Sadtu back in class – Motshekga

2013-05-07 14:05

Basic Education Minister Angie Motshekga has told MPs her department has made peace with education union Sadtu.

“I need to tell the opposition that we have made progress, and we’ve made peace with Sadtu – they are back in class,” she said, to cheers from the African National Congress benches in the National Assembly today.

Yesterday, Sadtu suspended all protest action after Motshekga agreed to meet a host of its demands.

In a joint announcement, she undertook, among other things, to support an urgent initiative to achieve parity in the public service, and to appoint a task team to deal with the union’s complaint about a failure to increase the salaries of matric exam markers.

Today, Motshekga said it was very important that an “amicable way” had been found to solve the department’s two-month long impasse with Sadtu.

On matric results, she said there had been “sustained improvement” last year, and she suggested the pass rate would rise to more than 75% this year.

“This is a result of systemic interventions for strengthening and raising performance in all levels of the system. The matric pass rate (was) 73.9% in 2012, and I’m quite confident that our target of 75% is well within reach.”

Referring to the recently released National Education Evaluation and Development Unit (Needu) report, she conceded she was “worried about low levels of reading and writing in the foundation phase”.

Among the report’s findings are that many public school teachers lack knowledge of their subject, knowledge of the curriculum, and knowledge of how to teach their subject.

Deputy Basic Education Minister Enver Surty agreed “massive change” was needed in basic education.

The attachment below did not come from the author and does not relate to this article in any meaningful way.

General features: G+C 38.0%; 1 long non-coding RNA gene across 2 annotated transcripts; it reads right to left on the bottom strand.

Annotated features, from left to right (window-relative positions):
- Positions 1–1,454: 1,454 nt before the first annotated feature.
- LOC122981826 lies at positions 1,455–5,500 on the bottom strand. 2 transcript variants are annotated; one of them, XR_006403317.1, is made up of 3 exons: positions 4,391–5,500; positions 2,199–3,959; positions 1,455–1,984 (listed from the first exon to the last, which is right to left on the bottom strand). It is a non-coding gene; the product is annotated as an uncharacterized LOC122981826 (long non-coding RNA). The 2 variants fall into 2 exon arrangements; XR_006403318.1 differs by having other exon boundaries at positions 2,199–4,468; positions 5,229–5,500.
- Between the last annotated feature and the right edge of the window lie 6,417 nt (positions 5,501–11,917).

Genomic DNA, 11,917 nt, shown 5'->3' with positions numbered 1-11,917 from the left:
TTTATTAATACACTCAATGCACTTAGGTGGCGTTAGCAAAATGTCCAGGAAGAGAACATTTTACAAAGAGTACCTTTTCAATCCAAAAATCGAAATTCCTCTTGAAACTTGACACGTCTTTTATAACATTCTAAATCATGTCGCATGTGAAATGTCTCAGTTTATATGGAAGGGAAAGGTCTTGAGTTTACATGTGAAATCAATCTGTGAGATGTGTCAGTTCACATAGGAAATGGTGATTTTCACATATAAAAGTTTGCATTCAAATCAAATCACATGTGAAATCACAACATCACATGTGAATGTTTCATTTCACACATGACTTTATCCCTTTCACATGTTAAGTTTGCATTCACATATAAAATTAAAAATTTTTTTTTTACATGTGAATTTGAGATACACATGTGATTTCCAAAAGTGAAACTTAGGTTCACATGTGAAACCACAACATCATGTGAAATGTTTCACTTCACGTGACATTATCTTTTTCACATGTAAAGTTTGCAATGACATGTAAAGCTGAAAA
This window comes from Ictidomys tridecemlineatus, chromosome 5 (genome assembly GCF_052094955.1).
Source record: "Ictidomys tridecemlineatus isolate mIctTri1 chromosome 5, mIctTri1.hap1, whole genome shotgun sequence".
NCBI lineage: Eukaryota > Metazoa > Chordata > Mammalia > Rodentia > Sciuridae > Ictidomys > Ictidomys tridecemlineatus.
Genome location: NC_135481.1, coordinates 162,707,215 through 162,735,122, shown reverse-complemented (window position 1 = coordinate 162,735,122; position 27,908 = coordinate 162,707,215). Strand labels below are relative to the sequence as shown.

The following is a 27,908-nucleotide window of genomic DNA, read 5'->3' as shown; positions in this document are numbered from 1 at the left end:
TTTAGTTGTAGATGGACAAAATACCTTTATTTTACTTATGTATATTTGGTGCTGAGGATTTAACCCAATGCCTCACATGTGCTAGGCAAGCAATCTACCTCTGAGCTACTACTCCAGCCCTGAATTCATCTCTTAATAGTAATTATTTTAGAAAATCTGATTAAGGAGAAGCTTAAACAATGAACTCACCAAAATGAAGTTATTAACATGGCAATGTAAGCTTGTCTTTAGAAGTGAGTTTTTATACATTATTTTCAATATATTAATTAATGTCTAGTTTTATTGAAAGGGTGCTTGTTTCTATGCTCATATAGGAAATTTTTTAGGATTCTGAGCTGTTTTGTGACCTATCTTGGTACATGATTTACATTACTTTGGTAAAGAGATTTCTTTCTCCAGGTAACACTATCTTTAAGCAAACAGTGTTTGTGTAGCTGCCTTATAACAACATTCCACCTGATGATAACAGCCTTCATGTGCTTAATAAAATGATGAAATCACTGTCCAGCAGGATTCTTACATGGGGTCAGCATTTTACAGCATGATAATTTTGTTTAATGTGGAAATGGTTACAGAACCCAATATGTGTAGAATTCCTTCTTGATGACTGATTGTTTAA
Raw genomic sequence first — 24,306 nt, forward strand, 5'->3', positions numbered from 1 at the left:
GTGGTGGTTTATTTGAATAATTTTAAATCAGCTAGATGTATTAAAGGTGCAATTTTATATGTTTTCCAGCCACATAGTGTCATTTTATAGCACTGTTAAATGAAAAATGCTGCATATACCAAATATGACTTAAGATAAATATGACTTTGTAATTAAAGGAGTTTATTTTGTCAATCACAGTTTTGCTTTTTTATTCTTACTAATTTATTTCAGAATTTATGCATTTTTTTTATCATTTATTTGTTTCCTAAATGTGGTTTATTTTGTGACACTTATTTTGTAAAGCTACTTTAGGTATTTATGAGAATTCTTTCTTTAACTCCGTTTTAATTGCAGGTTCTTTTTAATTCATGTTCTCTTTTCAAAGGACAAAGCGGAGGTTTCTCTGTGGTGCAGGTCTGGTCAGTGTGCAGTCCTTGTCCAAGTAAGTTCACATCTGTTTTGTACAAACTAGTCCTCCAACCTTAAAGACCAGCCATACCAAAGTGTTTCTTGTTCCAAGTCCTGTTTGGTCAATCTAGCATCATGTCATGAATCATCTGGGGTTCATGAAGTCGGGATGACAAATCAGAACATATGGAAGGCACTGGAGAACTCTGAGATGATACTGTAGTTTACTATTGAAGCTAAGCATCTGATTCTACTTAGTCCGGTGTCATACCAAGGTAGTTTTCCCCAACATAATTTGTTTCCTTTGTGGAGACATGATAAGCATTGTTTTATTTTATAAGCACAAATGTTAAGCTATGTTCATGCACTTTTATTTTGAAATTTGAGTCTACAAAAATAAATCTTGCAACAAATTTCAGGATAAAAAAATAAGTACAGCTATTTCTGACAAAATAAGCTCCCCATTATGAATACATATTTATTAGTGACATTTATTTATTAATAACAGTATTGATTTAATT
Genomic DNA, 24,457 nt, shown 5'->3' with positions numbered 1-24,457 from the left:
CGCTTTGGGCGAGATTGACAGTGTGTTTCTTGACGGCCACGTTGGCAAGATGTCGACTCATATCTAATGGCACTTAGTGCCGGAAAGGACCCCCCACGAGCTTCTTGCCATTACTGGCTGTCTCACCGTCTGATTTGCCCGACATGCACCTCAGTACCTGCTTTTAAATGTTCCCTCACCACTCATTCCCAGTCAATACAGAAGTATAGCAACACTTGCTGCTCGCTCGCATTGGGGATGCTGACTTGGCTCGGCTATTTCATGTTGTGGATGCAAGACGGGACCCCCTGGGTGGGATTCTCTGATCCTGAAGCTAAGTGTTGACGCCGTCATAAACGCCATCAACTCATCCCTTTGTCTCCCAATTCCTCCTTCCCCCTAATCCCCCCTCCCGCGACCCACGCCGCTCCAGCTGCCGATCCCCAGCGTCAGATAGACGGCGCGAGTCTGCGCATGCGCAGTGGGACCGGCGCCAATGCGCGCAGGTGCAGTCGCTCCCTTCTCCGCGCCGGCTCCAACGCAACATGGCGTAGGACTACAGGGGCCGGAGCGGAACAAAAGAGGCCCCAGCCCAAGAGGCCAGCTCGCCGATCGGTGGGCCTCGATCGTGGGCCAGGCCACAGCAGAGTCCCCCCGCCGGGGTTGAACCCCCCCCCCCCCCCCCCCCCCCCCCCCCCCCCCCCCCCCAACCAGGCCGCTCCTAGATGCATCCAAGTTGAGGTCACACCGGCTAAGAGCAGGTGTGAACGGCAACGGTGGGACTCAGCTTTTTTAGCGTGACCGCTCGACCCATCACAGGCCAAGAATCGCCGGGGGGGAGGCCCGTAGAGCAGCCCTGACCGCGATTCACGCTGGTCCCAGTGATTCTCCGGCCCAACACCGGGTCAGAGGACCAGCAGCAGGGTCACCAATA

But he insisted progress was being made, despite enormous problems.

“Consistently, in the past three years, we have made progress,” he said.

In the past five years, the number of pupils passing matric had more than doubled.

Responding at the end of the debate, Motshekga said she was “very sad and disappointed” by opposition remarks on the state of basic education.

“Overall, South Africans have a government which knows the schooling system well; that learns from national and international experience ... and is brave and honest enough to recognise significant challenges that we face.”

She insisted that national and international data pointed to the fact that basic education was “on the upward-improvement path”.

The data indicated there had been large improvements in mathematics and science, said Motshekga.

In terms of the latest basic education budget, tabled by Finance Minister Pravin Gordhan earlier this year, the department has been allocated R17.6 billion for 2013/14; R19.9 billion for 2014/15; and, R23 billion for 2015/16.

It serves about 12.4 million pupils, at more than 24 000 schools.

Meanwhile, the DA has told Motshekga that despite an education budget of billions, the system does not work.

Democratic Alliance MP Annette Lovemore said the situation in public education could best be described as tragic.

“Despite a budget of R17.6 billion, and a slew of policies, your education system does not work. If you believe it does, I’m afraid you are in denial.

“Admit failure. Until you do, we will never make the massive changes that are required for this country to succeed.”

Lovemore challenged Motshekga to “be bold” and aim higher.

“You cannot continue to fail our children.”

She told the house the situation in basic education included that only half of Grade 3 pupils were literate, and that last year’s Progress in International Reading and Literacy Study had ranked South Africa fourth from the bottom.

Two other international assessments of science and mathematics, done last year, had placed the country’s performance at the bottom of their lists.

Further, up to 60% of Grade 6 teachers had been found incapable of passing the tests they set for their pupils, and more than 10 000 teachers employed in the country’s schools were unqualified.

Lovemore called on Motshekga to publicly commit to “realistic, but challenging” targets, and to remove every obstacle in the way of achieving excellence in basic education, including the SA Democratic Teachers’ Union (Sadtu).

“Sadtu immobilises almost any attempt to re-professionalise teaching and provide quality education,” she said.

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